During the Mughal empire, the farmers had no idea on what basis the Lagaan was collected. That is where the Patta and Kabuliyat systems came into effect. Patta was a written document in which the size, category, fertility of the land and revenue to be paid were added. Similarly, Kabuliyat was a copy of Patta with a farmer’s signature or thumb impression. Patta was for farmers, and Kabuliyat was for the Government. This helped in stopping farmer exploitation so that no Zamindar could collect more than the amount to be paid.

Collection of Land Revenue

Zamindars used to collect land revenue. The Zabt system was a vast system and could not be implemented in all areas. Thus, there were some other systems as well.
Bataidari or Gallabaksh System- The Bataidari System was implemented in Sindh, Kashmir and Kabul. In this system, farmers used to go to the Zamindars once their crop was ready. Then, they would divide the crop into three parts, one for the Zamindars and two for the farmers.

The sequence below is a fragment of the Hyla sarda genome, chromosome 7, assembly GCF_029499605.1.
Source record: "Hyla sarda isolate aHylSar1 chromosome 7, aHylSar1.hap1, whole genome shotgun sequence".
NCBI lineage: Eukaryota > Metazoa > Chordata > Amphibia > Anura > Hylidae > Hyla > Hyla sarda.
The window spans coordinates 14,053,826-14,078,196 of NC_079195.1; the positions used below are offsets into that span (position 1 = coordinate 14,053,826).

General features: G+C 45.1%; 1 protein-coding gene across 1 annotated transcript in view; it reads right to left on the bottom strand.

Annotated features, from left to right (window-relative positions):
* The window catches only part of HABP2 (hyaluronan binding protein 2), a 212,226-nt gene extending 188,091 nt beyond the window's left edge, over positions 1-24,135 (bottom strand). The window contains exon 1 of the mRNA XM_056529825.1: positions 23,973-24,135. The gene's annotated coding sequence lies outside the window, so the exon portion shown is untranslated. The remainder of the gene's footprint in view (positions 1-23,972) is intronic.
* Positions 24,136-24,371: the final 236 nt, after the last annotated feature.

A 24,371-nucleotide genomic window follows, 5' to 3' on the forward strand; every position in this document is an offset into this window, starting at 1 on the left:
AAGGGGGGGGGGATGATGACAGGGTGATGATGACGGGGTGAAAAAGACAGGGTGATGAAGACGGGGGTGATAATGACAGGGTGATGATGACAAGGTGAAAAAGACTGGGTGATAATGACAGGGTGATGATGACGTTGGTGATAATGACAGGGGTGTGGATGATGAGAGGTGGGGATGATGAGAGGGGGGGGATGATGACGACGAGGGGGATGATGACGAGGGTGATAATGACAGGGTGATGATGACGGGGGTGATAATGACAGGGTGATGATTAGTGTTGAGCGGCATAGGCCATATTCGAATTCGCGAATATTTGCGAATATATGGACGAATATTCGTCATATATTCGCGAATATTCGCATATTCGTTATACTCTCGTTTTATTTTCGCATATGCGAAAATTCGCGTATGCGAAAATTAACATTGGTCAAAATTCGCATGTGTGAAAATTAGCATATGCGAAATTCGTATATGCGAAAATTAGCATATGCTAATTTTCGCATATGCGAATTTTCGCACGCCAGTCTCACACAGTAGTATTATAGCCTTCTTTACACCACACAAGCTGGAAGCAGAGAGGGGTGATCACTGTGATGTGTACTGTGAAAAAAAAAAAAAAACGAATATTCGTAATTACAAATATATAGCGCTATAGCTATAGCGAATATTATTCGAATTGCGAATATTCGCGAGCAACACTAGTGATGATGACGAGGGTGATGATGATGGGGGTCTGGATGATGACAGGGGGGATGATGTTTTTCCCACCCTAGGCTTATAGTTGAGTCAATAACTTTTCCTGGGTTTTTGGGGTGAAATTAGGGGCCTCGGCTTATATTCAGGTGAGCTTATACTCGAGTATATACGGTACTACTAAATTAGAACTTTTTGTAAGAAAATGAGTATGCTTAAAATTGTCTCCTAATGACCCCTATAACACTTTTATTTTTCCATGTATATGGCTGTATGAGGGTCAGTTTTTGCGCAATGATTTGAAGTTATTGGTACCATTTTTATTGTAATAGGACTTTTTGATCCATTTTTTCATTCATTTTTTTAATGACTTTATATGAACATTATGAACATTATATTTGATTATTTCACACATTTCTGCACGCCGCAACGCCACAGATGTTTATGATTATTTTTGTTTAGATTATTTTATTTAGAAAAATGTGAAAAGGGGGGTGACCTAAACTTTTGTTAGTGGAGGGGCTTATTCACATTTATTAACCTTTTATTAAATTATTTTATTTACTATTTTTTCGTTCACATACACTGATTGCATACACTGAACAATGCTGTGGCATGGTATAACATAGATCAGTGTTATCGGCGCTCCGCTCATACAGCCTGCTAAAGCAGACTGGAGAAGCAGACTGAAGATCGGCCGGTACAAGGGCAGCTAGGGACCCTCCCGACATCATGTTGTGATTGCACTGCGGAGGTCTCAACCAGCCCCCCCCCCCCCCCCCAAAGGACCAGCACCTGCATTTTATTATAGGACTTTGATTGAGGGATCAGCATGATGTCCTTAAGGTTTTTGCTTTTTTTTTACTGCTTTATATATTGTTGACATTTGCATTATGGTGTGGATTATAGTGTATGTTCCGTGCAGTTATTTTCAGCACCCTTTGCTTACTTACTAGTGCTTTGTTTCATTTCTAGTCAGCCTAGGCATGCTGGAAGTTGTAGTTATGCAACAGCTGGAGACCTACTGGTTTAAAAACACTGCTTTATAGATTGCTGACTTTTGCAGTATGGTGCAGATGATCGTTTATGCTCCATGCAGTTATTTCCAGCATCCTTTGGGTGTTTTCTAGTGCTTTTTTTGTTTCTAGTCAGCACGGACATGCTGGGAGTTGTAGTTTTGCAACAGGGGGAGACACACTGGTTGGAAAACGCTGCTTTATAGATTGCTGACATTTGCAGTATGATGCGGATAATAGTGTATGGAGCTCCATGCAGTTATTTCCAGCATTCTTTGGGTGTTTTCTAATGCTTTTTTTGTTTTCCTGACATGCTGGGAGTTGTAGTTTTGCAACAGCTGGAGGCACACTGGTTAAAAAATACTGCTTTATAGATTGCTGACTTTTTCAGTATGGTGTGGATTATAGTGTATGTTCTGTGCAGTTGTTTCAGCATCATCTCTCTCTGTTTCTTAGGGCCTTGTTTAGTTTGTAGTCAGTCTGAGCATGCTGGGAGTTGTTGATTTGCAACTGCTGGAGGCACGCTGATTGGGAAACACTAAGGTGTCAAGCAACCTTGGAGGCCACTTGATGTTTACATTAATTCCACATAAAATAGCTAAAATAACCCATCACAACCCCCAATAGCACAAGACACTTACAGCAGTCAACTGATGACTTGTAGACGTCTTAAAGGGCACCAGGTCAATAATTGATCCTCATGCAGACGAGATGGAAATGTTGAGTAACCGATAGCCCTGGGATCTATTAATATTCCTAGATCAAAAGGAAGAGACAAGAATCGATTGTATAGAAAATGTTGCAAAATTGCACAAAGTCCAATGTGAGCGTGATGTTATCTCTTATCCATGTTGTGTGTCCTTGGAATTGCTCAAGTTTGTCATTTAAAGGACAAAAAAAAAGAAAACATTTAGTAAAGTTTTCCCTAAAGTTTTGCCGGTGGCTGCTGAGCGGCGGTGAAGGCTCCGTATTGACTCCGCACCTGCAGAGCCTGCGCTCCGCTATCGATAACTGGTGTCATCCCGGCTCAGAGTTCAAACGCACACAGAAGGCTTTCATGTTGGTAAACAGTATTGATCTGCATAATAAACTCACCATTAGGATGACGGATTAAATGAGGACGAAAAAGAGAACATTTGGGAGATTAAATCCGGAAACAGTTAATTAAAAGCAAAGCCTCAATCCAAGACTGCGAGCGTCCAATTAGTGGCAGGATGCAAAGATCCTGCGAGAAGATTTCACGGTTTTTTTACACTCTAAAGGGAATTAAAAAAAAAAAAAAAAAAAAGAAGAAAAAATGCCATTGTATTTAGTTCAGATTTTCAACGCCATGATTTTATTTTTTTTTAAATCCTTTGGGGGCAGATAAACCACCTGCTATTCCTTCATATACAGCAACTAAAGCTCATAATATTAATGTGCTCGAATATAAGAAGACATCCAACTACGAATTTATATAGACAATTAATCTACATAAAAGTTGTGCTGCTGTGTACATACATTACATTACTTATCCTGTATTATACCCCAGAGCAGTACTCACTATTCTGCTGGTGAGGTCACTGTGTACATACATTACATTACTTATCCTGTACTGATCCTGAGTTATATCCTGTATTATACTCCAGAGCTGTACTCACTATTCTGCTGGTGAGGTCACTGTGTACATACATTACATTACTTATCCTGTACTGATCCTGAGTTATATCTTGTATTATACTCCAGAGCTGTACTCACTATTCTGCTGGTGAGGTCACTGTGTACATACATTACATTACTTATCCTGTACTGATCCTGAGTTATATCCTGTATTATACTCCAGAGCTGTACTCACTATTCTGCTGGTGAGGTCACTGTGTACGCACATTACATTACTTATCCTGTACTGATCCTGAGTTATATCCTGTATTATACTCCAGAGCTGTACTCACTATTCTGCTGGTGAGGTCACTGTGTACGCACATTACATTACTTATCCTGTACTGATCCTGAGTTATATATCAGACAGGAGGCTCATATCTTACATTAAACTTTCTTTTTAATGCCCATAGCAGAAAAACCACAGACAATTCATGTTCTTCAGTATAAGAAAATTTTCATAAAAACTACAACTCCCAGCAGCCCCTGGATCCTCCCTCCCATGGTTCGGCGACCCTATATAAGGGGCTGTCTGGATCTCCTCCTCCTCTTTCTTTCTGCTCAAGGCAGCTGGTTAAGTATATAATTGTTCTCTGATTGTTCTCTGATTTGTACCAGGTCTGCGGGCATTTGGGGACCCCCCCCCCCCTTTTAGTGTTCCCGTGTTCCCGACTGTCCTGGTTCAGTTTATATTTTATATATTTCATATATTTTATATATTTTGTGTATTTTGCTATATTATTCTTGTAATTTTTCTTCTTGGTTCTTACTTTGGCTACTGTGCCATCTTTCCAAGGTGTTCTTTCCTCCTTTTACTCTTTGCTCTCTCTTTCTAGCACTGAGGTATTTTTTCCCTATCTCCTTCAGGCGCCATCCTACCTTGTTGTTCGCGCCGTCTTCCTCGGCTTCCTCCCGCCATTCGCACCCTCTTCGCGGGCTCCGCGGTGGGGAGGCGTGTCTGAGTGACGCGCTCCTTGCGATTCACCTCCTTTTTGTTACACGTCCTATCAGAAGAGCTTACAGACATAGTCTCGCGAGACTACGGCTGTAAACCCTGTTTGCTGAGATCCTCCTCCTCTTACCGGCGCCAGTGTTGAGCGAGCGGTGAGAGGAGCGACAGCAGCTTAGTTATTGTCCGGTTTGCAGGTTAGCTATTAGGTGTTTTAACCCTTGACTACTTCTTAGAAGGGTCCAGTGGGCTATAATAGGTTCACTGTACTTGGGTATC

Nasq or Kankut System- This system was implemented in Bengal and Orissa. In this system, the land revenue was estimated and later the revenue was collected.

The Mansabdar System –
As the Mughal Empire was expanded, more people were required to govern the empire. Therefore, from a small nucleus of Turkish Nobles, they expanded to include Iranians, Indian Muslims, Afghans, Rajputs, Marathas and other groups. Akbar recruited and appointed people for Mughal Services. Those who joined Mughal services were enrolled as Mansabdars.